4 Jul. 2010


一風堂( ippu-do) - LUNATIC MENU
Year: 1982

The 11-track compilation Lunatic Menu was released (in Japan and the U.K.) in 1982. Encapsulating Ippu-Do's first three Japanese albums — only one of which, 1981's Radio Fantasy, had been released outside of their native country — the set is a fine introduction to the Tokyo-based trio's rich and complex brand of synth pop. (Tracks from the first two albums, Normal and Real, both from 1980, are remixed and, in some cases, re-recorded.) Opening with the piano instrumental "Morning Menu," the disc quickly takes on an electronic sheen with the hit single "Sumire, September Love," which blends synths, electric violin, rubbery bass, and both acoustic and electronic percussion in a way that recalls a bouncier version of the U.K. group Japan. (Ippu-Do leader Masami Tsuchiya became a temporary member of Japan around this time, playing guitar on their live album Oil on Canvas.) Songs flirt with reggae rhythms, toss the occasional English phrase in with the predominately Japanese lyrics, and at times sound like everyone from Thomas Dolby to XTC to Laurie Anderson to Ippu-Do's compatriots the Yellow Magic Orchestra.

Critics at the time mostly only heard the Yellow Magic Orchestra comparisons, unfairly lumping the two groups together mostly by virtue of their shared homeland. Ippu-Do are far poppier and more Western-oriented than YMO, however, as evidenced by the almost bubblegummy "I Love You" (the soaring chorus of which, perhaps intentionally, sounds uncannily like Little Peggy March's "I Will Follow Him" crossed with the Ronettes' "Be My Baby") and a weirdly Bowie-like (circa Lodger) cover of the Zombies' "Time of the Season." The only one of Ippu-Do's original albums to be reissued on CD, Lunatic Menu is a gem of early-'80s Japanese pop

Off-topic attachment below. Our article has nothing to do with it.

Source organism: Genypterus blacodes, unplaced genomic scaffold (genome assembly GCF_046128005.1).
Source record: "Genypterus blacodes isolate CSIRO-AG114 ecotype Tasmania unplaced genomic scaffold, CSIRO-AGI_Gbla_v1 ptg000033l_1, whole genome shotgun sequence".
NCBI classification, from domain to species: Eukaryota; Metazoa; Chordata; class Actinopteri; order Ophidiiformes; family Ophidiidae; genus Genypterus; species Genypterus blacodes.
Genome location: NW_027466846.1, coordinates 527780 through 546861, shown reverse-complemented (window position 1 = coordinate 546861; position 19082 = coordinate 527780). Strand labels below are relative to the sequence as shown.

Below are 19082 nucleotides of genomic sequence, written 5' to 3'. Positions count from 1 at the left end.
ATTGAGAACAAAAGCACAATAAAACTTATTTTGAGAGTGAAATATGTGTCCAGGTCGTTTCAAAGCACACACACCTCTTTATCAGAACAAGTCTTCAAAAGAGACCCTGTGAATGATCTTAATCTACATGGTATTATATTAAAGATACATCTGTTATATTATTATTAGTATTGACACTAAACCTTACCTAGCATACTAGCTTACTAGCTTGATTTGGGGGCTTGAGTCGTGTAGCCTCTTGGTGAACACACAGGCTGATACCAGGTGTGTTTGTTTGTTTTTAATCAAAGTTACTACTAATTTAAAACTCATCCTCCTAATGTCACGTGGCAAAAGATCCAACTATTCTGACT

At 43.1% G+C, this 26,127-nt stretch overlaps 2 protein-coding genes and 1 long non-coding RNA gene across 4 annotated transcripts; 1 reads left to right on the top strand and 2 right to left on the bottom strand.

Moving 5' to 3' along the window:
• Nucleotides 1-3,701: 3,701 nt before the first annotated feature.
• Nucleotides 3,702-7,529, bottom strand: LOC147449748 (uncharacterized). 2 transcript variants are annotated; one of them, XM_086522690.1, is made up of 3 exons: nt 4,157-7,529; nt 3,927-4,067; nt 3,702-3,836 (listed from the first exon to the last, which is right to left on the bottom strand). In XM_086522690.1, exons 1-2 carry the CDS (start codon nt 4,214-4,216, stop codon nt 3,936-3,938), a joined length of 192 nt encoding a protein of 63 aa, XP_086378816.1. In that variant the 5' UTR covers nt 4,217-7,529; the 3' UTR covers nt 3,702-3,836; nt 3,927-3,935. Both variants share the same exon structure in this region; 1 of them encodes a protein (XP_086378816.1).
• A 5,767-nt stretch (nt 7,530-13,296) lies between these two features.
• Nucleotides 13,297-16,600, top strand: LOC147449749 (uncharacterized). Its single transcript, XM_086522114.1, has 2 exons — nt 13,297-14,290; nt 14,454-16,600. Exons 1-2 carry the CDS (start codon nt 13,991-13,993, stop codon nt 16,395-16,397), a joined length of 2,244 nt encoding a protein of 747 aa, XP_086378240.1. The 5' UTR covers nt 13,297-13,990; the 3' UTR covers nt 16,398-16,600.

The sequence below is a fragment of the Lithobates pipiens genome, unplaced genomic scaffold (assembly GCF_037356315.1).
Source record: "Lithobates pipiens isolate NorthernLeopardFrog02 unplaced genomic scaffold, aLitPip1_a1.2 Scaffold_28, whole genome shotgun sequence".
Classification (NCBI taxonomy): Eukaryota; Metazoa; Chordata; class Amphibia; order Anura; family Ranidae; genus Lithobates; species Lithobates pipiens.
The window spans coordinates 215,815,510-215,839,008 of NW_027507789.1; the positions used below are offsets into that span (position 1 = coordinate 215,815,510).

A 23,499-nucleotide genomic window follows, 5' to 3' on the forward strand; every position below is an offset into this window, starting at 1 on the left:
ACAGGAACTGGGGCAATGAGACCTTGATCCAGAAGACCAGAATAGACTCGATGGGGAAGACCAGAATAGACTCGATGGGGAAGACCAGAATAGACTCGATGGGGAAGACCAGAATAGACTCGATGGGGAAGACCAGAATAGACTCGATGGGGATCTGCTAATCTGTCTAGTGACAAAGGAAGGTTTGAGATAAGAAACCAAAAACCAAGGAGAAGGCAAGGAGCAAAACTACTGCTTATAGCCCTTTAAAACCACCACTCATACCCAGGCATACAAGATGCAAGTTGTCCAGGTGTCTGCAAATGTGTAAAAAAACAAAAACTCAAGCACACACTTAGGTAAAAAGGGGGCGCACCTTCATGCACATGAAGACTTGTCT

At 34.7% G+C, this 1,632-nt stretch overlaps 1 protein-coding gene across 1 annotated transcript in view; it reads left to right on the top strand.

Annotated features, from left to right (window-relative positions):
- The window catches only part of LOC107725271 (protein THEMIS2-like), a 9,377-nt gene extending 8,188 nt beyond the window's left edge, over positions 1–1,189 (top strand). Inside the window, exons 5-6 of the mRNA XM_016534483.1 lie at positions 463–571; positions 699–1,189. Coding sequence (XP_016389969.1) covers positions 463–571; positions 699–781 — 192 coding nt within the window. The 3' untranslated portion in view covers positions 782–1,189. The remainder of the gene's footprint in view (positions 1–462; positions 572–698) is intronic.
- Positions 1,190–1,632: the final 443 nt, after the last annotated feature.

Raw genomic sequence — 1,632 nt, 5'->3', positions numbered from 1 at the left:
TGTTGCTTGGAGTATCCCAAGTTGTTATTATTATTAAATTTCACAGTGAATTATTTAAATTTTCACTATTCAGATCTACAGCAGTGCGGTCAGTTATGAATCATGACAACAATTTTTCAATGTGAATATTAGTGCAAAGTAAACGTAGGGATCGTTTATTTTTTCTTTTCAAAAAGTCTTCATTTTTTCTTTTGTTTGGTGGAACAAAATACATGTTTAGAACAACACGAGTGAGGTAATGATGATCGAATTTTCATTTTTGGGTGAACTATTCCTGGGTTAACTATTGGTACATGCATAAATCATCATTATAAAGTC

A Japanese techno-pop trio of the early '80s led by singer/songwriter Masami Tsuchiya, Ippu-Do was the missing link between Japan's Yellow Magic Orchestra and England's Japan -- neither as purely electronic as the former nor as prettily atmospheric as the latter. (YMO's Ryuichi Sakamoto collaborated with Tsuchiya on his 1982 solo album Rice Music, and Tsuchiya played guitar with Japan on the Asian tour documented on the live album Oil on Canvas.)
Ippu-Do debuted in 1980 with the new wave-influenced Normal, on which the trio (Tsuchiya on vocals and guitar, Akira Mitake on keyboards, and Shoji Fujii on drums) sound a little like a Nipponese version of New Musik or Split Enz. The trio quickly followed this with Real, which was more of the same, but 1981's Radio Fantasy (the trio's first release outside of Japan) was almost completely electronic. The group went on hiatus after that release, with Tsuchiya beginning his solo career and his temporary membership in Japan. A best-of disc, Lunatic Menu, was released in 1982 in Japan and the U.K.
When Ippu-Do reappeared in late 1983, they were reduced to a duo of Tsuchiya and Mitake. Supported by drummer Steve Jansen and keyboardist Richard Barbieri of Japan and American bassist Percy Jones, the duo recorded the danceable Night Mirage, a supple blend of Japan's crystalline sound with some surprising R&B and funk rhythms. A two-disc live set with this lineup, Live and Zen, came out in 1984, but Tuschiya returned to his solo career at that point, bidding farewell to Ippu-Do with a well-chosen compilation in 1985. An expanded compilation, The Very Best of Ippu-Do, came out in 1998.

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